Europeans will keep, maintain, restore while Americans will easily restart anything—life, house, job, education, and relationships— at anytime. Both approaches have their own pros and cons.”– Julia Moisand Egea

As it turns out, Mark is a great architect and good friend, but accustomed to bigger projects, bigger budgets, and fewer constraints. So we talked and decided it would be best for us to work with another architect. One with more experience with houses in general and on Queen Anne specifically. One who lives on Queen Anne himself and really gets why we want to stay and design small. Because residential architecture is a different thing. A smaller thing. A fickle thing. A personal thing. At this point in the process, realizing our small budget, we decided to part ways with one and join forces with another. Less “No, because….”, more “Yes! How?” Bonus: there’s a woman on the design team and I really, really like her.

western red cedar

Thursday, March 27th. The shoes I wore to meet the architect….

The wind of the Olympic Mountains has no power over it; the heavy and rigid trunks of this tree defy the power of the storm. It is always silent, no matter if the wind roars in canons and uproots pines and firs; or if the day is calm and full of sunshine, the burly juniper is always immovable, always rigid, like a column of ice, and grand in its silence; and if it dies it is only from old age, for the juniper can brave the storms of centuries.– The New York Times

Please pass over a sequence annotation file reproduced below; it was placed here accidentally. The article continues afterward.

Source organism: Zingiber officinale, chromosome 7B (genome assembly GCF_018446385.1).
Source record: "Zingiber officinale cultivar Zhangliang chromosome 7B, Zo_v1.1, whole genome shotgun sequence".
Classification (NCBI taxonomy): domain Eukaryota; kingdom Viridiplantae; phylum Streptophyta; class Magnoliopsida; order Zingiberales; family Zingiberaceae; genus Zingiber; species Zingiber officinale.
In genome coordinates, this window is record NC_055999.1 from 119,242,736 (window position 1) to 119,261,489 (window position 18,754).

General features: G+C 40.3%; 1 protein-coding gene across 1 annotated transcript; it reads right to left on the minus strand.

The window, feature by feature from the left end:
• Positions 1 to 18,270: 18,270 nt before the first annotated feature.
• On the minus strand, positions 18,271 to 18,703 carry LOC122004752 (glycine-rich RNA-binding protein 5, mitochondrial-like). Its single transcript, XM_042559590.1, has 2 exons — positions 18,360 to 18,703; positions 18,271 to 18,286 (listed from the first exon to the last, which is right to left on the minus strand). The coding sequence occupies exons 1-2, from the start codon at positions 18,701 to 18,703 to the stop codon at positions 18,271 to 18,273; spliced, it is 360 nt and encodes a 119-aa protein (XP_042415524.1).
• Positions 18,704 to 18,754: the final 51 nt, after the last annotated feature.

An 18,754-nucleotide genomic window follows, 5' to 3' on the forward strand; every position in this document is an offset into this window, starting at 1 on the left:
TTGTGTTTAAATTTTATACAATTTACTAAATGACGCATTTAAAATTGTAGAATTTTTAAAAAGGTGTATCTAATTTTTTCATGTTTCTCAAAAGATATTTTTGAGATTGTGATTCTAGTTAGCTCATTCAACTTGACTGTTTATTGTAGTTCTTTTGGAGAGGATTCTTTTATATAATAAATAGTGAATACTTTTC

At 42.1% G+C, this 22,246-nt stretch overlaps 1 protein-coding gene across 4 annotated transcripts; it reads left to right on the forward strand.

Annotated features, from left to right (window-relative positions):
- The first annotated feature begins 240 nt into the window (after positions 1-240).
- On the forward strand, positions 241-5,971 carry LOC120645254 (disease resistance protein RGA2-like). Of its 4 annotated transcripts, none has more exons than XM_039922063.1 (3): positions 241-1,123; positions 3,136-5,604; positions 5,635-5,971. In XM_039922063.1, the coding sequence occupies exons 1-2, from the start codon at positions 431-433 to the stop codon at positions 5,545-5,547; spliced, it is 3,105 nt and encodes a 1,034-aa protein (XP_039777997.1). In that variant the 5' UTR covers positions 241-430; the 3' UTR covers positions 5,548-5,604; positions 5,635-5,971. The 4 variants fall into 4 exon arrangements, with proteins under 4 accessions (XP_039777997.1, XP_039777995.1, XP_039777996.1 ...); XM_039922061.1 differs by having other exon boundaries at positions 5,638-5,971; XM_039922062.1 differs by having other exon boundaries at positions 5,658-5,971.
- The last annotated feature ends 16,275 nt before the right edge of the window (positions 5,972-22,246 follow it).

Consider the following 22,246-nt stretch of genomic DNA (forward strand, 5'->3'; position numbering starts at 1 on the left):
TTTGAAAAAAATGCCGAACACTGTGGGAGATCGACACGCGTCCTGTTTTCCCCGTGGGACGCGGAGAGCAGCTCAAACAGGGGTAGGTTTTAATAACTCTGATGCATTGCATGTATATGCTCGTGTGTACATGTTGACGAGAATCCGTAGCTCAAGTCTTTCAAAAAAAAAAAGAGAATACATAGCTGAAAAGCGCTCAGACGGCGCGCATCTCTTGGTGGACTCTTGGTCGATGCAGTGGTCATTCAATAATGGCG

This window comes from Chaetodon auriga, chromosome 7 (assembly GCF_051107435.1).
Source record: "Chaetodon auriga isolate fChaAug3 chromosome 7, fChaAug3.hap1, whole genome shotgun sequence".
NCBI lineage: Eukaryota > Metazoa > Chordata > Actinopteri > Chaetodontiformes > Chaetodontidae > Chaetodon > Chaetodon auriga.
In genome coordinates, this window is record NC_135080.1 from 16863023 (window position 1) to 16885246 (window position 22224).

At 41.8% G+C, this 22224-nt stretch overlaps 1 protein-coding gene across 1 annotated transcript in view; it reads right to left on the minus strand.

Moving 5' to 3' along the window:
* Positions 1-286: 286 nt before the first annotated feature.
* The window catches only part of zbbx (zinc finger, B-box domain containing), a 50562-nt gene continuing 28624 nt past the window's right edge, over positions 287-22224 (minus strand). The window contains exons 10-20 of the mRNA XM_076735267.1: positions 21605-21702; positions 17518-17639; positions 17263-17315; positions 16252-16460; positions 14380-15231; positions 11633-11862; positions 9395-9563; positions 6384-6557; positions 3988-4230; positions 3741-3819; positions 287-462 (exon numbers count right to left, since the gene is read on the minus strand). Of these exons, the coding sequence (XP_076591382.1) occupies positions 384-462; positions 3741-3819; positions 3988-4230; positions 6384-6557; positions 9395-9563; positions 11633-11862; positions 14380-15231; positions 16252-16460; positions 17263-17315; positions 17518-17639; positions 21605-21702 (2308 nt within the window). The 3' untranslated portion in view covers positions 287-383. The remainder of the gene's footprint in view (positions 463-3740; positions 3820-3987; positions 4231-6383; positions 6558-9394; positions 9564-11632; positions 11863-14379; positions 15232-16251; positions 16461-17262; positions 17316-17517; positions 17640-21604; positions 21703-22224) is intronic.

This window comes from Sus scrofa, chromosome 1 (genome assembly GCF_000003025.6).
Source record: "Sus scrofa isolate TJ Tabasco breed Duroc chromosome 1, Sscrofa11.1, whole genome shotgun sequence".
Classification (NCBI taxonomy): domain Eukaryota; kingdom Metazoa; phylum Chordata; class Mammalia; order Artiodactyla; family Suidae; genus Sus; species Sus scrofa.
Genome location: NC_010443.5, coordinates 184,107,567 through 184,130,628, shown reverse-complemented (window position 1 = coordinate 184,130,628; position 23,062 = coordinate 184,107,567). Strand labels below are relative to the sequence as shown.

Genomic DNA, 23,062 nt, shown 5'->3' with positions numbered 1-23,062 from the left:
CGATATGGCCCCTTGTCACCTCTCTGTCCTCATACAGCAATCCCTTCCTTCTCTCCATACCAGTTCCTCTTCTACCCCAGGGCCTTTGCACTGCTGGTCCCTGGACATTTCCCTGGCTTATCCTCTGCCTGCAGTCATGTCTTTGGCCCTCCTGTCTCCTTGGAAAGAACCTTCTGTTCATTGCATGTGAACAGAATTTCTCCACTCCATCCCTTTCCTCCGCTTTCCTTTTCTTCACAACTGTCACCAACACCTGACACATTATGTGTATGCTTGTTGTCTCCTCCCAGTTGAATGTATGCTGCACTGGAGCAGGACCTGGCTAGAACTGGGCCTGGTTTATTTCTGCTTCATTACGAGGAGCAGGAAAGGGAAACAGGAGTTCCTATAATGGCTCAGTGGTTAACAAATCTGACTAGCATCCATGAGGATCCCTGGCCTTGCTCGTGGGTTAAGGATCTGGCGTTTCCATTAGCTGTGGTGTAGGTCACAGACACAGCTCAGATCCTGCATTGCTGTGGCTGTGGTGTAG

Birkie clogs.

Birkenstocks for yard work. Seattle, WA.

The shoes I wore weren’t actually donned to meet the architect. They were worn to meet the arborist. The certified arborist who will trim the 40′ Western Cedar in our neighbor’s back yard to make way for our second story. Our neighbors Connor and Mo: he, the radiologist. She, the musician. The tree, whose lacy, swooshy, coniferous branches reach way over into our yard, whispering over the chicken coop, enabling moss between the roof tiles on the garage, disabling any grass that might grow beneath.